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or annoys another in the enjoyment of his legal rights. Nuisances are either public or private. A public or common nuisance affects the rights of the community in general, or a portion of it, and not merely the rights of a few persons. Public nuisances are punishable by the criminal law, although they may also be ground for civil action. A private nuisance is one which affects and damages a particular person or persons. A public nuisance may also be a private nuisance. This is so when a public nuisance causes special damage to a private person or persons, but the damage must be different not only in degree, but also in kind from that done to the public generally; that is, the damages resulting from the injury must be of a different character than the injury suffered by the rest of the public and not a part of the common injury caused by the nuisance. Thus, an obstruction which prevents the lawful use of a public street or highway besides being a public nuisance, is a special injury to adjoining lot owners and is a private nuisance also as to them and may be enjoined by them. The whole doctrine of nuisances may be fairly said to be a development of the maxim that every person is so bound to conduct himself and so to use and enjoy his own property as not to cause unnecessary annoyance or obstructions to others. What is a reasonable use of property, will depend on the circumstances of each case. A use of property in one locality and under some circumstances may be reasonable and lawful, which under other conditions would be unreasonable and a nuisance. The most important circumstances to be considered on the question of what is a reasonable use of property, are the locality, the extent of the annoyance and the nature of the act or thing itself. A public nuisance cannot be justified by the length of time it has been carried on, or the amount of money invested, or the influence it has upon the prosperity of the community, yet all these may be considered by the jury. The intent or motive with which the act is done is immaterial. It is not a defence to a nuisance that the party complaining came to the nuisance, which existed before he came into that neighborhood.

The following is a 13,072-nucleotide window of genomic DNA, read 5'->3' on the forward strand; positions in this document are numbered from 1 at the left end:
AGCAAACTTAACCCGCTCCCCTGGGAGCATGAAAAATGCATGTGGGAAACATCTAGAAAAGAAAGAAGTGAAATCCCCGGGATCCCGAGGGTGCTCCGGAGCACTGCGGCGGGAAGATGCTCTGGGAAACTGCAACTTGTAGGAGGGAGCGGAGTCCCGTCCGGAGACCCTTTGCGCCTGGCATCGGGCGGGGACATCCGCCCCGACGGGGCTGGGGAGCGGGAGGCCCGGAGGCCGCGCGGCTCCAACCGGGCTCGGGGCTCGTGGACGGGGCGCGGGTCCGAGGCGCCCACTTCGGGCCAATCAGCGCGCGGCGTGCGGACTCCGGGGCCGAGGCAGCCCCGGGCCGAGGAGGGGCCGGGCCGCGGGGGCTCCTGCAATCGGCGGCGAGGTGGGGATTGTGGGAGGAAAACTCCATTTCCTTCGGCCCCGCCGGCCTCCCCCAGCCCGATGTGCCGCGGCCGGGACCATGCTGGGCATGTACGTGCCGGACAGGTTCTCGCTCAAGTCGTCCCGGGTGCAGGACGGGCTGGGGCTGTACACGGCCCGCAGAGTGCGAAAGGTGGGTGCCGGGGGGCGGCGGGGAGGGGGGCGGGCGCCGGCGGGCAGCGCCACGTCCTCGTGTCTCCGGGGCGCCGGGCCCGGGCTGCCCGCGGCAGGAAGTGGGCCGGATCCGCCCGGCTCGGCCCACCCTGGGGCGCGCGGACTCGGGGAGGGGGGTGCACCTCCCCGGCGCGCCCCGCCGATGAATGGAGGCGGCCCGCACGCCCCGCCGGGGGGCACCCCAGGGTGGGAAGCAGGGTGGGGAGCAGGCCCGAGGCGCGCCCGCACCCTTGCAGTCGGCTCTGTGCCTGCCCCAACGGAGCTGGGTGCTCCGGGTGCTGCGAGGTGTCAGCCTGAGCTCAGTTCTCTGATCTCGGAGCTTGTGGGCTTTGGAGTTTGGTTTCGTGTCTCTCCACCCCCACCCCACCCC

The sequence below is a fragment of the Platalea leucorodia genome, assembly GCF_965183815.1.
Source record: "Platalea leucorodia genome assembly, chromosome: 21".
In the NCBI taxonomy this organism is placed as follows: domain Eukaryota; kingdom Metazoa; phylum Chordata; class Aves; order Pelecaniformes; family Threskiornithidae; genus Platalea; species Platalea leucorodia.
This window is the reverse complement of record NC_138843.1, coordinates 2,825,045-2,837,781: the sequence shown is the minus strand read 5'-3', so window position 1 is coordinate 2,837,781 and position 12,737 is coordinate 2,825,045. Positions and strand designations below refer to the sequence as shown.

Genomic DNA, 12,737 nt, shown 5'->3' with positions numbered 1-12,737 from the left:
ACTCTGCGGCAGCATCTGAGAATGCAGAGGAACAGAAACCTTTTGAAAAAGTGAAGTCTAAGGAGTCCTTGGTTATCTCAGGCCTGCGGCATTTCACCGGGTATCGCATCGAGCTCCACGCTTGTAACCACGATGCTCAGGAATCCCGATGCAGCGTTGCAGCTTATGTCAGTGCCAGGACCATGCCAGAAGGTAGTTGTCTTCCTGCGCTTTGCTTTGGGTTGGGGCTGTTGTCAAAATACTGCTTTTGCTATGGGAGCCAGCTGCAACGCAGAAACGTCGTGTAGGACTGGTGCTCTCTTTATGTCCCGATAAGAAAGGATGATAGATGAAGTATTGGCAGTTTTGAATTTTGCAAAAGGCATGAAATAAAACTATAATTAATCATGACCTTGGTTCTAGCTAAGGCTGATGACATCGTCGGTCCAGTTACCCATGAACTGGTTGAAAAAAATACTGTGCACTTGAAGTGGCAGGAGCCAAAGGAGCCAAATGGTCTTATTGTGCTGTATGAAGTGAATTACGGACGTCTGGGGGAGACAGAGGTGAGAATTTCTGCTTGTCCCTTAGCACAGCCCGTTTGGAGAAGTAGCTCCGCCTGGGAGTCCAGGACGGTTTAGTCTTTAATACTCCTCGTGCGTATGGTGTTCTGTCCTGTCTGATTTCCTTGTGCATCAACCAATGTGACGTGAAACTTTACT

That which may not be a nuisance in one place, may become one in a different place in view of the circumstances of the locality in which it exists. The business must be carried on in a convenient place and what is a convenient place is a question for the neighbor and not for the manufacturer. Any
business, though in itself lawful, which necessarily and constantly impregnates large volumes of the atmosphere with disagreeable, unwholesome and offensive matter, may become a nuisance to those occupying adjacent property, in case it is so near and the atmosphere is contaminated to such an extent as to substantially impair the comfort or enjoyment of such adjacent occupant. In such case it is no defense that the business was conducted in a reasonable and proper manner, and with more than ordinary cleanliness, and the odors sent over and upon adjacent premises were only such as were incident to the business as usually conducted. If visible damage results to the party complaining by virtue of the nuisance the business is not carried on in a convenient place in the above legal sense. But a person living in a populous community must suffer some annoyances which he would not be subject to if living in the country. He cannot bring action for slight detriment which may be brought about by a customary business carried on in his vicinity. Thus, an electric light plant will not be abated as a nuisance where it is operated in a manufacturing district, does not emit offensive smoke or cinders, and does not materially injure the plaintiff's property, though the machinery makes a buzzing noise till a late hour of the night.